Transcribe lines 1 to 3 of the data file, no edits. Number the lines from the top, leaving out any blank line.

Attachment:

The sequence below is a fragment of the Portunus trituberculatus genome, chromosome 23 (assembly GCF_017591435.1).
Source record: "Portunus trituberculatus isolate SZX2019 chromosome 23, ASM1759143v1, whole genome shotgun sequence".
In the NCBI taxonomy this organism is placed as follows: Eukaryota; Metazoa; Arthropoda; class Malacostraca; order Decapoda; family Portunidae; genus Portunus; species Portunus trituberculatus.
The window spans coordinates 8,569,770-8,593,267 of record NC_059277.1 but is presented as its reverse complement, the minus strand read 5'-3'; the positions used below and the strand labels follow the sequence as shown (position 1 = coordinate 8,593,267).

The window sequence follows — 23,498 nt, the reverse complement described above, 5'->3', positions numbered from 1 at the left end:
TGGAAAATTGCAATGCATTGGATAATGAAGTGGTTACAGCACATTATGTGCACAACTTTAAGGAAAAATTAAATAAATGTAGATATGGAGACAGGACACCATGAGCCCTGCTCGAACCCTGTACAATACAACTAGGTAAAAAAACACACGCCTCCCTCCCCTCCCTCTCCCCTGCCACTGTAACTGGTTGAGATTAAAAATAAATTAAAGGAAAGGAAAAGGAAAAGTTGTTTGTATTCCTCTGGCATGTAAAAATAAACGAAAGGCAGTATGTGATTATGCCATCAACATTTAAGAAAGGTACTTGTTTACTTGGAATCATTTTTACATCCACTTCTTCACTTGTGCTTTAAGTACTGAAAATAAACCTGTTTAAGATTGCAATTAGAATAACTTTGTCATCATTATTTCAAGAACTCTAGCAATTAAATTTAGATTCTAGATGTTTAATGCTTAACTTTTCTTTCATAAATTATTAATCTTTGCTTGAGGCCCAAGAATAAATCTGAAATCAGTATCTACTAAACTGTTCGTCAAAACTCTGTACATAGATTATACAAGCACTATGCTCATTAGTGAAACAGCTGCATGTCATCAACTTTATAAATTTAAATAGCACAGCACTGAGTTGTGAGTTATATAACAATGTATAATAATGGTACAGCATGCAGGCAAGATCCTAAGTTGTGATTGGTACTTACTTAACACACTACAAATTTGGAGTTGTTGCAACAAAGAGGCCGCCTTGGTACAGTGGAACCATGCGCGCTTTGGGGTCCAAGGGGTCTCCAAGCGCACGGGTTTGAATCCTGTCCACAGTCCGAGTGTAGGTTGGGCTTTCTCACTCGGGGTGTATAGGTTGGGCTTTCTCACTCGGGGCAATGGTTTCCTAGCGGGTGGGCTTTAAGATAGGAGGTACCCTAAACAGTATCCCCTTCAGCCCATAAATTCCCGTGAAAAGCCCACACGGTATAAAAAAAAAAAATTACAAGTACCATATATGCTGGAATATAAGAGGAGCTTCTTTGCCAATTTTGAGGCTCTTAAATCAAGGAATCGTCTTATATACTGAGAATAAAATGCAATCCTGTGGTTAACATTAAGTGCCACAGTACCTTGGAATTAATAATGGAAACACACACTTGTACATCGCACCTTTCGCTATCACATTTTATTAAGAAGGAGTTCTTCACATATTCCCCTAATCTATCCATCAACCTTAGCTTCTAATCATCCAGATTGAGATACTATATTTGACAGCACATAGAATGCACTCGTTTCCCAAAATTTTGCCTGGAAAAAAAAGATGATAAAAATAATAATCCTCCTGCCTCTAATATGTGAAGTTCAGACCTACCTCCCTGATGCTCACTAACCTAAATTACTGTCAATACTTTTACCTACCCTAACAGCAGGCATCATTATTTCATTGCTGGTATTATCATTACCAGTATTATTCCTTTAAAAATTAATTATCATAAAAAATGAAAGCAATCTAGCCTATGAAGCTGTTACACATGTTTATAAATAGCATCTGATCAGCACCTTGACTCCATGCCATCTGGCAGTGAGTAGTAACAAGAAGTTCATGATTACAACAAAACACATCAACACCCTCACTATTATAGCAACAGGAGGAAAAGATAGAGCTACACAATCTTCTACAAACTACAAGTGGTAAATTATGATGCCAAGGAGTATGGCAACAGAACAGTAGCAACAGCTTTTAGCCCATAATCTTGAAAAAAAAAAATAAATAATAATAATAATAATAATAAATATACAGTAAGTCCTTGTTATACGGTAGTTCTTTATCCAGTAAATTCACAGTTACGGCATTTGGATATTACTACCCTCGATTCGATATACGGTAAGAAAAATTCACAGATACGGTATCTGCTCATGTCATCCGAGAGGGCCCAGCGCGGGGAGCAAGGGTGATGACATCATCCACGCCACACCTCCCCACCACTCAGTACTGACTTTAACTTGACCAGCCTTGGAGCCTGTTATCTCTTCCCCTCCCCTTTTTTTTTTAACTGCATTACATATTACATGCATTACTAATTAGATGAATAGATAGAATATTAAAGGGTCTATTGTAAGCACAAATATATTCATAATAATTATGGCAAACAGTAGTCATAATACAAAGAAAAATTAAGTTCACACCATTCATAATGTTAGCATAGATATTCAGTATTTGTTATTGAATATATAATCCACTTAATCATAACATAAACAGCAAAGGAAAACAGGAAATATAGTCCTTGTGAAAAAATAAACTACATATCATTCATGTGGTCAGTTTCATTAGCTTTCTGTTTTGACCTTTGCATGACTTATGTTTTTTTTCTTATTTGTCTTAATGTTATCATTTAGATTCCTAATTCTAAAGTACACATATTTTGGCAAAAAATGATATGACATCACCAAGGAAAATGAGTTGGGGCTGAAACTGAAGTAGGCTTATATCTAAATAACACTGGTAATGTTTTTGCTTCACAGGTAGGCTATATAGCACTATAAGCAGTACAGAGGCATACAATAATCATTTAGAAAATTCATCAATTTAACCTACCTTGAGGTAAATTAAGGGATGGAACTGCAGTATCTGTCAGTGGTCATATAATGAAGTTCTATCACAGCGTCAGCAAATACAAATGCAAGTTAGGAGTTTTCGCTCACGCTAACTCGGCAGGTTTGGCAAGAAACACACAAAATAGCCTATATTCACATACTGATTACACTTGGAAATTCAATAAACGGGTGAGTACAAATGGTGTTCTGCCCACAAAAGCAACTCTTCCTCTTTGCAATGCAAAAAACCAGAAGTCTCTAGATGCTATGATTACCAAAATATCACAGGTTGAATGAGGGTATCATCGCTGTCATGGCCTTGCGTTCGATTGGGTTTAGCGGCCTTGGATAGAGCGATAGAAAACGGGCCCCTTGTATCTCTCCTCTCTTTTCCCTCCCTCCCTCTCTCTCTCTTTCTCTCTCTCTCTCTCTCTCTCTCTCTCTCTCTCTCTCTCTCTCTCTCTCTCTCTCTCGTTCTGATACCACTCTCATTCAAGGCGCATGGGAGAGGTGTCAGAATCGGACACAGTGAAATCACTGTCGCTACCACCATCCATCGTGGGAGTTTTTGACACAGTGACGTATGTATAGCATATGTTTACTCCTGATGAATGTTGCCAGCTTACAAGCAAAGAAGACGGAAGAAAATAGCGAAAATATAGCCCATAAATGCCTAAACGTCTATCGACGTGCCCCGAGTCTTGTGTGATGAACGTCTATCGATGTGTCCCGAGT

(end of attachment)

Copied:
The sequence below is a fragment of the Portunus trituberculatus genome, chromosome 23 (assembly GCF_017591435.1).
Source record: "Portunus trituberculatus isolate SZX2019 chromosome 23, ASM1759143v1, whole genome shotgun sequence".
In the NCBI taxonomy this organism is placed as follows: Eukaryota; Metazoa; Arthropoda; class Malacostraca; order Decapoda; family Portunidae; genus Portunus; species Portunus trituberculatus.